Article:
Orange County District Attorney Tony Rackauckas has created a task force to attempt to clamp down on outlaw addiction services clogging neighborhoods in the county’s “Rehab Riviera.”
Rackauckas’ announcement Monday night of the new “Sober Living Home Accountability Task Force” follows an ongoing investigation by the Southern California News Group that found deaths, sexual assaults, drug use and paying-for-patients inside the state’s loosely-regulated treatment centers and sober living homes.
For nearly a decade, neighborhoods in many of Orange County’s coastal cities have been overrun by addiction facilities that often are fronts for illegal activities.
“What I’m seeing is a lot of (providers) who used to be addicted to dope are now addicted to money,” said Nancy Clark, who runs a recovery business in Orange County, at a hearing hosted Monday in Costa Mesa by Rackauckas.
Rackauckas said the new team, formed about a year after the Register investigation started, would look at whether the addiction business is running afoul of insurance fraud laws and human trafficking statutes. The team would also explore other potential legislation and push to get it passed — a feat that several state lawmakers have been unable to do.
Although one audience member implied that Rackauckas was grandstanding, the district attorney — who is running for re-election — stressed that he would try to “clean this mess up.”
Costa Mesa Police Chief Rob Sharpnack speaks at a meeting in which Orange County District Attorney Tony Rackauckas announced the creation of a Sober Living Home Accountability Task Force. (Photo by Bill Alkofer, Contributing Photographer)
The Southern California News Group investigation found that destitute and homeless addicts can be worth hundreds of thousands of dollars to unscrupulous rehab centers, where those addicts often are bought, sold and exploited for their insurance payments. The addiction industry is rife with kickbacks, drug use and fraud that bleeds millions from insurers’ and private pockets.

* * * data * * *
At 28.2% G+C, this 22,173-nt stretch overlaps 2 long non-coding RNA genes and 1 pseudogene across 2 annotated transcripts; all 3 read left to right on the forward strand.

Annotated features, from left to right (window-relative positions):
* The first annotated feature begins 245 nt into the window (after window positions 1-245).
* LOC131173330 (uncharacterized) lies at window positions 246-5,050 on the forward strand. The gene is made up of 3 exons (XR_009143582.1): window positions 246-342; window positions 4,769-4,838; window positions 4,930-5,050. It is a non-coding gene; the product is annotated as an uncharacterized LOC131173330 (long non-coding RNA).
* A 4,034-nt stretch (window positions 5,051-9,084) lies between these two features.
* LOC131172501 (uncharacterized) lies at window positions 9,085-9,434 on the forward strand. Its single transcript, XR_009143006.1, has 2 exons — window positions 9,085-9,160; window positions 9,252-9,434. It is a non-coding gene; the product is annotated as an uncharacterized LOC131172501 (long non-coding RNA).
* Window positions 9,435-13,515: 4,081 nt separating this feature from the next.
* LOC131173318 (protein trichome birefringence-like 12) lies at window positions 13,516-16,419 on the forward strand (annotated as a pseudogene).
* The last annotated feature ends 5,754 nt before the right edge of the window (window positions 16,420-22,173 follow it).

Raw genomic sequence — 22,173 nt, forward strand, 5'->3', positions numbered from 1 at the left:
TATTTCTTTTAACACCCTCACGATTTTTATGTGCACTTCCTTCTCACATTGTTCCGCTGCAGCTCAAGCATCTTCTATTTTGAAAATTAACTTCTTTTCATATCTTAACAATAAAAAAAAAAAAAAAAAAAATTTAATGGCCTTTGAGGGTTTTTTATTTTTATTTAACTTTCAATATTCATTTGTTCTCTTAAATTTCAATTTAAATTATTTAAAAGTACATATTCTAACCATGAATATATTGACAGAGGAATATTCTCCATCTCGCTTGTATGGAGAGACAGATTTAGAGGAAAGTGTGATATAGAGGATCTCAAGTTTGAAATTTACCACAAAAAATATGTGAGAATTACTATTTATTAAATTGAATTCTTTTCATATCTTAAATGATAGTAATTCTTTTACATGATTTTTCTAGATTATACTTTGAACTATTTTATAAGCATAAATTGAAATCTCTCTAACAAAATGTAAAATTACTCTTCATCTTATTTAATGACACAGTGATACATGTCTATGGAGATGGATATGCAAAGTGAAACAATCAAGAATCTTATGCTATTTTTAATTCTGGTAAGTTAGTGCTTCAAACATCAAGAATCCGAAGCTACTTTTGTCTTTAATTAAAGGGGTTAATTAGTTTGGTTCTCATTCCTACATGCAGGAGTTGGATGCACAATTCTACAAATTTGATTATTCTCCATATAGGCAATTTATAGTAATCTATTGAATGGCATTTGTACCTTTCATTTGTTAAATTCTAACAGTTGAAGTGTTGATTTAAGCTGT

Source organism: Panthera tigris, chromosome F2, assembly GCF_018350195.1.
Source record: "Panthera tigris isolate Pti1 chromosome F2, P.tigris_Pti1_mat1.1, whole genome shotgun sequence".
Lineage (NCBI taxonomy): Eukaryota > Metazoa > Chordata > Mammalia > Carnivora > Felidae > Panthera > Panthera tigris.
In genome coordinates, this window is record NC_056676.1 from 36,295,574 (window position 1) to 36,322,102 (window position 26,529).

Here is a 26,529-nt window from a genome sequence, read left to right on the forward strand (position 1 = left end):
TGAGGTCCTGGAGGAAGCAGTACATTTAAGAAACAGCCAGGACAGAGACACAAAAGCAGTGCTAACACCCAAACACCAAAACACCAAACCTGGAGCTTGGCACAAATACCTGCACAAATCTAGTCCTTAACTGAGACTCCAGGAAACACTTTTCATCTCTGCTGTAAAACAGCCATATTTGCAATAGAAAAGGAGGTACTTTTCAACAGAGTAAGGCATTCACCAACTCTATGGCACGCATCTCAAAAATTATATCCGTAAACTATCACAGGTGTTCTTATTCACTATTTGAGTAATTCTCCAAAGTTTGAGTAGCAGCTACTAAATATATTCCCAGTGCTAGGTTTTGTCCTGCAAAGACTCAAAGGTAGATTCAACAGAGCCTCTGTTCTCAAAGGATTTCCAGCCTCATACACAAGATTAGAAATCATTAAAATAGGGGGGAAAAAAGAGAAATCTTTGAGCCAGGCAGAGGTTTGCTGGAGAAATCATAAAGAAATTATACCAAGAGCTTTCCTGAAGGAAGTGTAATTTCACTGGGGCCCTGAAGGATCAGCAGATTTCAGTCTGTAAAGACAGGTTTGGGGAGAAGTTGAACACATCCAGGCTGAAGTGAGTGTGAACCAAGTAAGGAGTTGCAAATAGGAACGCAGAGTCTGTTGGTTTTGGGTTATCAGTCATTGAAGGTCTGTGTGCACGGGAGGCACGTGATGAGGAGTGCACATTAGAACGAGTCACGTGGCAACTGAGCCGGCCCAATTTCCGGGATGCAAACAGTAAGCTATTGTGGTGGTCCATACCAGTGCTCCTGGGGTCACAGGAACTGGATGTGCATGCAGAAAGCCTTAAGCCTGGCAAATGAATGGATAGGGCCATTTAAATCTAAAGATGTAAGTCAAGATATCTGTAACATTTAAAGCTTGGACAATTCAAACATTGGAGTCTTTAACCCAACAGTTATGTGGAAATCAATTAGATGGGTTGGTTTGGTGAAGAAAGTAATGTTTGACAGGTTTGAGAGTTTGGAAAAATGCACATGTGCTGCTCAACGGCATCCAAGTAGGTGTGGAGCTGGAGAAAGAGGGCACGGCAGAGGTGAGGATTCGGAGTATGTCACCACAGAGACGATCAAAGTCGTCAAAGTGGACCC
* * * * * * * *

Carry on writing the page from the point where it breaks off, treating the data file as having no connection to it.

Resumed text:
Some addicts are imported from other states with free travel and treatment “scholarships,” only to die in non-medical centers that would not be allowed to open in other states. Some are signed up for health insurance via Covered California with false information; treatment centers then pay the addicts’ premiums and bill insurance companies hundreds of thousands of dollars.
The treatment often fails to help addicts find lasting sobriety.
In the wake of Southern California News Group’s reporting, lawmakers are calling for stricter oversight. Hearings on the troubled industry have been held in Sacramento and Washington, D.C., and bills have been introduced by several lawmakers.
The state could take several simple steps to improve care, critics have said, including:
— Requiring a medical exam before an addict enters treatment.
— Determining which placement is appropriate.
— Requiring the state to license and conduct background checks on addiction counselors (now, an outside agency “certifies” them).
— Making body-brokering — the selling of patients to the highest bidder — a felony so prosecutors are willing to pursue those cases.
— Cracking down on false and misleading advertising.